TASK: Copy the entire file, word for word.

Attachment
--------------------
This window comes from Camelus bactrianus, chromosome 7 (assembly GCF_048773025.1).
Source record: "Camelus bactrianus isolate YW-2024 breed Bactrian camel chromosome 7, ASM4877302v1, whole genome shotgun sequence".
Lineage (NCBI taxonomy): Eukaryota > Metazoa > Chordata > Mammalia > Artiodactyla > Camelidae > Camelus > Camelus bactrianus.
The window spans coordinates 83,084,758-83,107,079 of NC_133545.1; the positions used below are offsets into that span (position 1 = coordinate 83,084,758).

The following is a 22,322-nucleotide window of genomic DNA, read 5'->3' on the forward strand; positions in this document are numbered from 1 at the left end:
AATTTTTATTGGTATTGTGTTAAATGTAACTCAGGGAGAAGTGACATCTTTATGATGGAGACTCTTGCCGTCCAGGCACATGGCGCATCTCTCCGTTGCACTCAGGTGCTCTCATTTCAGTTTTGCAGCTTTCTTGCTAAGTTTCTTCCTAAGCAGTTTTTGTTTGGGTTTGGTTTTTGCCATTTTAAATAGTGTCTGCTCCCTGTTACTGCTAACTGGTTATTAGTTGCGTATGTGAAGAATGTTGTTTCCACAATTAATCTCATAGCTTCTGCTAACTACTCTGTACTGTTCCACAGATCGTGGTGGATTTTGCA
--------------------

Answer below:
This window comes from Camelus bactrianus, chromosome 7 (assembly GCF_048773025.1).
Source record: "Camelus bactrianus isolate YW-2024 breed Bactrian camel chromosome 7, ASM4877302v1, whole genome shotgun sequence".
Lineage (NCBI taxonomy): Eukaryota > Metazoa > Chordata > Mammalia > Artiodactyla > Camelidae > Camelus > Camelus bactrianus.
The window spans coordinates 83,084,758-83,107,079 of NC_133545.1; the positions used below are offsets into that span (position 1 = coordinate 83,084,758).

The following is a 22,322-nucleotide window of genomic DNA, read 5'->3' on the forward strand; positions in this document are numbered from 1 at the left end:
AATTTTTATTGGTATTGTGTTAAATGTAACTCAGGGAGAAGTGACATCTTTATGATGGAGACTCTTGCCGTCCAGGCACATGGCGCATCTCTCCGTTGCACTCAGGTGCTCTCATTTCAGTTTTGCAGCTTTCTTGCTAAGTTTCTTCCTAAGCAGTTTTTGTTTGGGTTTGGTTTTTGCCATTTTAAATAGTGTCTGCTCCCTGTTACTGCTAACTGGTTATTAGTTGCGTATGTGAAGAATGTTGTTTCCACAATTAATCTCATAGCTTCTGCTAACTACTCTGTACTGTTCCACAGATCGTGGTGGATTTTGCA